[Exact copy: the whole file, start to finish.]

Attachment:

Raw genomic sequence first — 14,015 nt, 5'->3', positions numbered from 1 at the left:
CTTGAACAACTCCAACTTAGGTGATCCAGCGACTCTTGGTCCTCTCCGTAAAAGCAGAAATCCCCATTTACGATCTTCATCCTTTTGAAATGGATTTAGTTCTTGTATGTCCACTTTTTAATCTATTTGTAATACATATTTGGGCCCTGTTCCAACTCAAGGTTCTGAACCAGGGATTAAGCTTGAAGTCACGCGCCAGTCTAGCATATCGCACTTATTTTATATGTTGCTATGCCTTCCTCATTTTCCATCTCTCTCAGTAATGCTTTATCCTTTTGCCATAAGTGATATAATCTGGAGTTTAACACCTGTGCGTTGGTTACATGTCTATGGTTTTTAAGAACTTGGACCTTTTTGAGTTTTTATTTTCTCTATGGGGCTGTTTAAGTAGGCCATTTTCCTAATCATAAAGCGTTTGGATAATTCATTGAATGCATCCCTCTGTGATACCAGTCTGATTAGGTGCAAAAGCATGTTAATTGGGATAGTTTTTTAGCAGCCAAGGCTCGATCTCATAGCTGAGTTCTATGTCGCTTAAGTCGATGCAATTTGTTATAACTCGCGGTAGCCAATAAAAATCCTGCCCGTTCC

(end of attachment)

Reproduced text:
Raw genomic sequence first — 14,015 nt, 5'->3', positions numbered from 1 at the left:
CTTGAACAACTCCAACTTAGGTGATCCAGCGACTCTTGGTCCTCTCCGTAAAAGCAGAAATCCCCATTTACGATCTTCATCCTTTTGAAATGGATTTAGTTCTTGTATGTCCACTTTTTAATCTATTTGTAATACATATTTGGGCCCTGTTCCAACTCAAGGTTCTGAACCAGGGATTAAGCTTGAAGTCACGCGCCAGTCTAGCATATCGCACTTATTTTATATGTTGCTATGCCTTCCTCATTTTCCATCTCTCTCAGTAATGCTTTATCCTTTTGCCATAAGTGATATAATCTGGAGTTTAACACCTGTGCGTTGGTTACATGTCTATGGTTTTTAAGAACTTGGACCTTTTTGAGTTTTTATTTTCTCTATGGGGCTGTTTAAGTAGGCCATTTTCCTAATCATAAAGCGTTTGGATAATTCATTGAATGCATCCCTCTGTGATACCAGTCTGATTAGGTGCAAAAGCATGTTAATTGGGATAGTTTTTTAGCAGCCAAGGCTCGATCTCATAGCTGAGTTCTATGTCGCTTAAGTCGATGCAATTTGTTATAACTCGCGGTAGCCAATAAAAATCCTGCCCGTTCC